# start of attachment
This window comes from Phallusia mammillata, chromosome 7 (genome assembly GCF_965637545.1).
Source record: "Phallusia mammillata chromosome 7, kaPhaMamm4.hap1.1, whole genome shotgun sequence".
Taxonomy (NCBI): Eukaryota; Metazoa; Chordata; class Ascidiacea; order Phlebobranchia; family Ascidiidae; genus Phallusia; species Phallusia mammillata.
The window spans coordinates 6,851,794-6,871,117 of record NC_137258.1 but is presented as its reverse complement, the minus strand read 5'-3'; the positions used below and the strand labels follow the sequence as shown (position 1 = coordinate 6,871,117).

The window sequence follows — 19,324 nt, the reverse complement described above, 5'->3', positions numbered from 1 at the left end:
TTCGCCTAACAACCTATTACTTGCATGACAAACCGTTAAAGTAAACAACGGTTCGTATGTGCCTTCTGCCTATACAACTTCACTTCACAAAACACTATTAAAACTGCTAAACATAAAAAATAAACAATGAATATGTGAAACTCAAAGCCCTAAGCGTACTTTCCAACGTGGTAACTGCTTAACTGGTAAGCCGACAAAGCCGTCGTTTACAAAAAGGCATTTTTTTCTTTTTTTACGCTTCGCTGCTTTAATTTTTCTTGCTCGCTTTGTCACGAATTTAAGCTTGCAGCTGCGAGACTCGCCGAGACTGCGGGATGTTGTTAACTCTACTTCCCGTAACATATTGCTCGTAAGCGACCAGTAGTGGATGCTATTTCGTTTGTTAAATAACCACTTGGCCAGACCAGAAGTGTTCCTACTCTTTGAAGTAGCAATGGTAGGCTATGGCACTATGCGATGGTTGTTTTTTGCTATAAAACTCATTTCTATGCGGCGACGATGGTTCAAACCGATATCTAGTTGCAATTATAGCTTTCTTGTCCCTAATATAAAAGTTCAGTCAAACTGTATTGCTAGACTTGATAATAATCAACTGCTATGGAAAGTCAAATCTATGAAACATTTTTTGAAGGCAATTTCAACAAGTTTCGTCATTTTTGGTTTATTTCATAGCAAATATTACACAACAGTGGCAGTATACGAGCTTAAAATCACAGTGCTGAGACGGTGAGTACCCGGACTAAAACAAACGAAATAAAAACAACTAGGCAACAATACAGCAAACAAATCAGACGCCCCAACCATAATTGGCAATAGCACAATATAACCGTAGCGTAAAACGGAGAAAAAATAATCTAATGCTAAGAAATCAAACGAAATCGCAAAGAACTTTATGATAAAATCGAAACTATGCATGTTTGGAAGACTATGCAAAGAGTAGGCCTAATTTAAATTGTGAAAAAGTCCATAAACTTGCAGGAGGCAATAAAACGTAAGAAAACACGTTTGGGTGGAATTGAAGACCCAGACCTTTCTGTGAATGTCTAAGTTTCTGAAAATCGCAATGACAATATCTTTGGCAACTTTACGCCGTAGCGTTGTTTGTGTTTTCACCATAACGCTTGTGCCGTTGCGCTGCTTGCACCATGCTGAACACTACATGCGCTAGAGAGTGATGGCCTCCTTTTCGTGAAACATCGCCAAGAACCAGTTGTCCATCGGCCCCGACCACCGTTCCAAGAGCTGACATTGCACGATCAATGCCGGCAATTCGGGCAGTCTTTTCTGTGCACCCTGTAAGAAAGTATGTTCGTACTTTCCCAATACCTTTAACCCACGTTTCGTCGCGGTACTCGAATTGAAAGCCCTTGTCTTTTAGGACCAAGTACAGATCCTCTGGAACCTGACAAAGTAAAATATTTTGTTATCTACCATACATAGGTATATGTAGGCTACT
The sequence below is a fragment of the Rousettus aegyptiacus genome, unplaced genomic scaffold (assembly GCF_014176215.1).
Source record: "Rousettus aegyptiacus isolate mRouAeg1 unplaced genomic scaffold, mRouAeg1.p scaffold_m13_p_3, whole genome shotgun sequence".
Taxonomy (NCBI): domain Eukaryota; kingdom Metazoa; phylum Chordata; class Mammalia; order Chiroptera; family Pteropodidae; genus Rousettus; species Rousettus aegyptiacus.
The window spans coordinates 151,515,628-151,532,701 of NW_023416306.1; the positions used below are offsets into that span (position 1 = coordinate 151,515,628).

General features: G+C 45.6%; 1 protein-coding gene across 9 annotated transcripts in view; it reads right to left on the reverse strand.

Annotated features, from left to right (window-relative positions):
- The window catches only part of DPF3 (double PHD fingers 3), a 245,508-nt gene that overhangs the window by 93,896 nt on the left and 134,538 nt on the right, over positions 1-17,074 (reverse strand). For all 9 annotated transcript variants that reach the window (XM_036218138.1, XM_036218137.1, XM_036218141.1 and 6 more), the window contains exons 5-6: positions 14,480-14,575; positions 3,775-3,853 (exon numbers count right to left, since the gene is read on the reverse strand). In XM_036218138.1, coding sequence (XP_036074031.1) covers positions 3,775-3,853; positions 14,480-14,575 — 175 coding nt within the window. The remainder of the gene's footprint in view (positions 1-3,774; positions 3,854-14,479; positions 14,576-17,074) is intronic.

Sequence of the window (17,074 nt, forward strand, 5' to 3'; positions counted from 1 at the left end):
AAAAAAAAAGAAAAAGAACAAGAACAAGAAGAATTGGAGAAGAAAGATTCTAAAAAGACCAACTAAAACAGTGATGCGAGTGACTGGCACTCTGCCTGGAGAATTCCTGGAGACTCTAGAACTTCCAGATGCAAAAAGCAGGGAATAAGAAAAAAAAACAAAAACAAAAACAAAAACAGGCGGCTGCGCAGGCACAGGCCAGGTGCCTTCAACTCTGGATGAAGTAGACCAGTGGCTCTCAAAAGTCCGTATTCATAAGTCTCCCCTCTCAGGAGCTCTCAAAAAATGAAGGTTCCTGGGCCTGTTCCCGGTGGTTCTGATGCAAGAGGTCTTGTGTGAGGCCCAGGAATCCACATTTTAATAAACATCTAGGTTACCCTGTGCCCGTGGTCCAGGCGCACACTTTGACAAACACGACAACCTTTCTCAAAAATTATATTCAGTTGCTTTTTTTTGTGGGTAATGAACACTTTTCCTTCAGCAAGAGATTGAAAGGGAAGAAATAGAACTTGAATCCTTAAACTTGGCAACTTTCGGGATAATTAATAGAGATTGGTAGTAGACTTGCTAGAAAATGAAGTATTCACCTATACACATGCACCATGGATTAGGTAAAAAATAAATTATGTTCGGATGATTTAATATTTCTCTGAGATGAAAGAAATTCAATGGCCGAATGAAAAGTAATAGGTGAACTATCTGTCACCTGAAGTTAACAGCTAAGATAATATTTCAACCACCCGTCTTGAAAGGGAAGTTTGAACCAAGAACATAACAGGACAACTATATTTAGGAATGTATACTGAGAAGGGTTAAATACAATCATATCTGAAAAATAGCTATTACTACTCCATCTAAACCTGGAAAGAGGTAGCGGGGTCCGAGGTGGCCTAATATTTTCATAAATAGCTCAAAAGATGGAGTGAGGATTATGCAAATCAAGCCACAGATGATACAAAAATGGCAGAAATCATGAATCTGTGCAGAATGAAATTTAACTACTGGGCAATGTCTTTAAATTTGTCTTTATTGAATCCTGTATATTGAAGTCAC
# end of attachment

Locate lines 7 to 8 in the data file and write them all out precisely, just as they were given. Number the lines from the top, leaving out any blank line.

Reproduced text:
The sequence below is a fragment of the Rousettus aegyptiacus genome, unplaced genomic scaffold (assembly GCF_014176215.1).
Source record: "Rousettus aegyptiacus isolate mRouAeg1 unplaced genomic scaffold, mRouAeg1.p scaffold_m13_p_3, whole genome shotgun sequence".